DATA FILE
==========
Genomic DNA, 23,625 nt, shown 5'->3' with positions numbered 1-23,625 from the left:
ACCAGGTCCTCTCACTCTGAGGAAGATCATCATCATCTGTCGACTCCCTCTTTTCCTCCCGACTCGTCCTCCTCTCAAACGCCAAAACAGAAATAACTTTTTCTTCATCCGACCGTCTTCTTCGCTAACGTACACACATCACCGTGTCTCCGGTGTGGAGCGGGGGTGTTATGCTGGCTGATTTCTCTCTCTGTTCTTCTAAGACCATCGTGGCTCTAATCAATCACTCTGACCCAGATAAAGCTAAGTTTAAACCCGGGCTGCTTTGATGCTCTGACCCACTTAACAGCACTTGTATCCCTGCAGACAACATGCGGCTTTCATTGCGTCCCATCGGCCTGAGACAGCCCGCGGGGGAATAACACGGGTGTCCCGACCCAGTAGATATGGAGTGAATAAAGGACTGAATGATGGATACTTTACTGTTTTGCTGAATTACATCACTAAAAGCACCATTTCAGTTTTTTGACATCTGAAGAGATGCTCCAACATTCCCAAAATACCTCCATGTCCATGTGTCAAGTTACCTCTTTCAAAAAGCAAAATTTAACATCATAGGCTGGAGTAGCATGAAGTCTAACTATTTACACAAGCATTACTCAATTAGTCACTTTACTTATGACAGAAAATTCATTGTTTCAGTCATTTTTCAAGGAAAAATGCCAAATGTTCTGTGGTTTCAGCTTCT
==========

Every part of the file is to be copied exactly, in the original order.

Genomic DNA, 23,625 nt, shown 5'->3' with positions numbered 1-23,625 from the left:
ACCAGGTCCTCTCACTCTGAGGAAGATCATCATCATCTGTCGACTCCCTCTTTTCCTCCCGACTCGTCCTCCTCTCAAACGCCAAAACAGAAATAACTTTTTCTTCATCCGACCGTCTTCTTCGCTAACGTACACACATCACCGTGTCTCCGGTGTGGAGCGGGGGTGTTATGCTGGCTGATTTCTCTCTCTGTTCTTCTAAGACCATCGTGGCTCTAATCAATCACTCTGACCCAGATAAAGCTAAGTTTAAACCCGGGCTGCTTTGATGCTCTGACCCACTTAACAGCACTTGTATCCCTGCAGACAACATGCGGCTTTCATTGCGTCCCATCGGCCTGAGACAGCCCGCGGGGGAATAACACGGGTGTCCCGACCCAGTAGATATGGAGTGAATAAAGGACTGAATGATGGATACTTTACTGTTTTGCTGAATTACATCACTAAAAGCACCATTTCAGTTTTTTGACATCTGAAGAGATGCTCCAACATTCCCAAAATACCTCCATGTCCATGTGTCAAGTTACCTCTTTCAAAAAGCAAAATTTAACATCATAGGCTGGAGTAGCATGAAGTCTAACTATTTACACAAGCATTACTCAATTAGTCACTTTACTTATGACAGAAAATTCATTGTTTCAGTCATTTTTCAAGGAAAAATGCCAAATGTTCTGTGGTTTCAGCTTCT